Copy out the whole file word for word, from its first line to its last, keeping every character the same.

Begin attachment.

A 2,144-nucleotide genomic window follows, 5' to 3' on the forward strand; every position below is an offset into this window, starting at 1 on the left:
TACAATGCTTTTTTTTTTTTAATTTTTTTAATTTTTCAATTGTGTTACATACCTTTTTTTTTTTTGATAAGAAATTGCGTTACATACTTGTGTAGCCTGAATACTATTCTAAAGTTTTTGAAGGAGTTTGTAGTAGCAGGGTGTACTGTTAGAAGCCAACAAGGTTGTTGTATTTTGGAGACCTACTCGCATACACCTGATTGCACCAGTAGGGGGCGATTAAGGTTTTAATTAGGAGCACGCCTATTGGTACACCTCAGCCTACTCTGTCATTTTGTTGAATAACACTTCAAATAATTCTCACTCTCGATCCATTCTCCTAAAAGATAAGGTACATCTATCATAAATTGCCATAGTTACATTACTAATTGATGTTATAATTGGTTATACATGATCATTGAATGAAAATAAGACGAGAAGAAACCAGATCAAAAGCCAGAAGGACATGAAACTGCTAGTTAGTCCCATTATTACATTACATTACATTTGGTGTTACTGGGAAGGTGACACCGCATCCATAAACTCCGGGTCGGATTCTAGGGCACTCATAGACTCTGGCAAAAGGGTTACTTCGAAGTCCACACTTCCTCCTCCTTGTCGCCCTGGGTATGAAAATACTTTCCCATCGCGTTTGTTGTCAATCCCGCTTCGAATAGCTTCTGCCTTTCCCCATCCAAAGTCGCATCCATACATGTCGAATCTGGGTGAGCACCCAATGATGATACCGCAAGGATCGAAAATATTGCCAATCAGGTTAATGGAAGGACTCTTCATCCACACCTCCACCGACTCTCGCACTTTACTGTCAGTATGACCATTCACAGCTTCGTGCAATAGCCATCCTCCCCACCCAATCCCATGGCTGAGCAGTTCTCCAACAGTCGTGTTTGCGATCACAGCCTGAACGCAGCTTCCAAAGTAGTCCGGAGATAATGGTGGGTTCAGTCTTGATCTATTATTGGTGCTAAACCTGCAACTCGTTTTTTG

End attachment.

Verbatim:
A 2,144-nucleotide genomic window follows, 5' to 3' on the forward strand; every position below is an offset into this window, starting at 1 on the left:
TACAATGCTTTTTTTTTTTTAATTTTTTTAATTTTTCAATTGTGTTACATACCTTTTTTTTTTTTGATAAGAAATTGCGTTACATACTTGTGTAGCCTGAATACTATTCTAAAGTTTTTGAAGGAGTTTGTAGTAGCAGGGTGTACTGTTAGAAGCCAACAAGGTTGTTGTATTTTGGAGACCTACTCGCATACACCTGATTGCACCAGTAGGGGGCGATTAAGGTTTTAATTAGGAGCACGCCTATTGGTACACCTCAGCCTACTCTGTCATTTTGTTGAATAACACTTCAAATAATTCTCACTCTCGATCCATTCTCCTAAAAGATAAGGTACATCTATCATAAATTGCCATAGTTACATTACTAATTGATGTTATAATTGGTTATACATGATCATTGAATGAAAATAAGACGAGAAGAAACCAGATCAAAAGCCAGAAGGACATGAAACTGCTAGTTAGTCCCATTATTACATTACATTACATTTGGTGTTACTGGGAAGGTGACACCGCATCCATAAACTCCGGGTCGGATTCTAGGGCACTCATAGACTCTGGCAAAAGGGTTACTTCGAAGTCCACACTTCCTCCTCCTTGTCGCCCTGGGTATGAAAATACTTTCCCATCGCGTTTGTTGTCAATCCCGCTTCGAATAGCTTCTGCCTTTCCCCATCCAAAGTCGCATCCATACATGTCGAATCTGGGTGAGCACCCAATGATGATACCGCAAGGATCGAAAATATTGCCAATCAGGTTAATGGAAGGACTCTTCATCCACACCTCCACCGACTCTCGCACTTTACTGTCAGTATGACCATTCACAGCTTCGTGCAATAGCCATCCTCCCCACCCAATCCCATGGCTGAGCAGTTCTCCAACAGTCGTGTTTGCGATCACAGCCTGAACGCAGCTTCCAAAGTAGTCCGGAGATAATGGTGGGTTCAGTCTTGATCTATTATTGGTGCTAAACCTGCAACTCGTTTTTTG